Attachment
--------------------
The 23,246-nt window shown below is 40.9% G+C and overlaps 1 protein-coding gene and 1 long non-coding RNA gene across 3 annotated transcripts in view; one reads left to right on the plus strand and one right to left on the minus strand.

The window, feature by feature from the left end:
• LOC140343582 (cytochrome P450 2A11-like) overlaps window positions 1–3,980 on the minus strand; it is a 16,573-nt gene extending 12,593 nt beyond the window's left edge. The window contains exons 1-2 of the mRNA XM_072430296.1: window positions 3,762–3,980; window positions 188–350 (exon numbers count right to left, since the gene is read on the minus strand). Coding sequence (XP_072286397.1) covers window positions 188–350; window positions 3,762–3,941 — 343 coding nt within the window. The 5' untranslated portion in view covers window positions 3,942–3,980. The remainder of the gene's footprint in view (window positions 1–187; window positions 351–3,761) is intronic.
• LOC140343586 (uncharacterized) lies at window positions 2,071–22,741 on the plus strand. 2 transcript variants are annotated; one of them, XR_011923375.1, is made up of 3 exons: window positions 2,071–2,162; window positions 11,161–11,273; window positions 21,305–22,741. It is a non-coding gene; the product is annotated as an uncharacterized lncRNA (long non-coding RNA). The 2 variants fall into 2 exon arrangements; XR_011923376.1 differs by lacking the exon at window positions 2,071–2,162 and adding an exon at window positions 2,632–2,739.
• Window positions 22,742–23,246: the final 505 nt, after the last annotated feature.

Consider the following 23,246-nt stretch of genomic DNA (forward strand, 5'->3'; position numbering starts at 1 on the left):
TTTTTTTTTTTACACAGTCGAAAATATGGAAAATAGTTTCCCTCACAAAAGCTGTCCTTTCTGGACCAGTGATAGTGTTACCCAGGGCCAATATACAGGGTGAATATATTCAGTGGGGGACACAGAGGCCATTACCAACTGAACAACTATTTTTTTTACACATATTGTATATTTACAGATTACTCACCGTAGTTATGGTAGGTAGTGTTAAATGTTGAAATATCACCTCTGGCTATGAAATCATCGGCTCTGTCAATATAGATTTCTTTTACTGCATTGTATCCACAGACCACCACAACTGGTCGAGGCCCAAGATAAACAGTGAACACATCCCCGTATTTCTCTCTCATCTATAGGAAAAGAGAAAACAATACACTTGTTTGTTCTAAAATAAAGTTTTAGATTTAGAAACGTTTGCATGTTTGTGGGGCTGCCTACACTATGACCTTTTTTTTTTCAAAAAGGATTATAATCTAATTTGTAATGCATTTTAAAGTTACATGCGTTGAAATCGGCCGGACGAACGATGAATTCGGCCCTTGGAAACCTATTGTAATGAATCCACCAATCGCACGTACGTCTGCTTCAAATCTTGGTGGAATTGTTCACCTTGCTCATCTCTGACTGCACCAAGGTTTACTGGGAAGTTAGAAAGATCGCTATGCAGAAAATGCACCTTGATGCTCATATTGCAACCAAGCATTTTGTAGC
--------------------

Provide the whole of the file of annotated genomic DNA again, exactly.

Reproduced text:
The 23,246-nt window shown below is 40.9% G+C and overlaps 1 protein-coding gene and 1 long non-coding RNA gene across 3 annotated transcripts in view; one reads left to right on the plus strand and one right to left on the minus strand.

The window, feature by feature from the left end:
• LOC140343582 (cytochrome P450 2A11-like) overlaps window positions 1–3,980 on the minus strand; it is a 16,573-nt gene extending 12,593 nt beyond the window's left edge. The window contains exons 1-2 of the mRNA XM_072430296.1: window positions 3,762–3,980; window positions 188–350 (exon numbers count right to left, since the gene is read on the minus strand). Coding sequence (XP_072286397.1) covers window positions 188–350; window positions 3,762–3,941 — 343 coding nt within the window. The 5' untranslated portion in view covers window positions 3,942–3,980. The remainder of the gene's footprint in view (window positions 1–187; window positions 351–3,761) is intronic.
• LOC140343586 (uncharacterized) lies at window positions 2,071–22,741 on the plus strand. 2 transcript variants are annotated; one of them, XR_011923375.1, is made up of 3 exons: window positions 2,071–2,162; window positions 11,161–11,273; window positions 21,305–22,741. It is a non-coding gene; the product is annotated as an uncharacterized lncRNA (long non-coding RNA). The 2 variants fall into 2 exon arrangements; XR_011923376.1 differs by lacking the exon at window positions 2,071–2,162 and adding an exon at window positions 2,632–2,739.
• Window positions 22,742–23,246: the final 505 nt, after the last annotated feature.

Consider the following 23,246-nt stretch of genomic DNA (forward strand, 5'->3'; position numbering starts at 1 on the left):
TTTTTTTTTTTACACAGTCGAAAATATGGAAAATAGTTTCCCTCACAAAAGCTGTCCTTTCTGGACCAGTGATAGTGTTACCCAGGGCCAATATACAGGGTGAATATATTCAGTGGGGGACACAGAGGCCATTACCAACTGAACAACTATTTTTTTTACACATATTGTATATTTACAGATTACTCACCGTAGTTATGGTAGGTAGTGTTAAATGTTGAAATATCACCTCTGGCTATGAAATCATCGGCTCTGTCAATATAGATTTCTTTTACTGCATTGTATCCACAGACCACCACAACTGGTCGAGGCCCAAGATAAACAGTGAACACATCCCCGTATTTCTCTCTCATCTATAGGAAAAGAGAAAACAATACACTTGTTTGTTCTAAAATAAAGTTTTAGATTTAGAAACGTTTGCATGTTTGTGGGGCTGCCTACACTATGACCTTTTTTTTTTCAAAAAGGATTATAATCTAATTTGTAATGCATTTTAAAGTTACATGCGTTGAAATCGGCCGGACGAACGATGAATTCGGCCCTTGGAAACCTATTGTAATGAATCCACCAATCGCACGTACGTCTGCTTCAAATCTTGGTGGAATTGTTCACCTTGCTCATCTCTGACTGCACCAAGGTTTACTGGGAAGTTAGAAAGATCGCTATGCAGAAAATGCACCTTGATGCTCATATTGCAACCAAGCATTTTGTAGC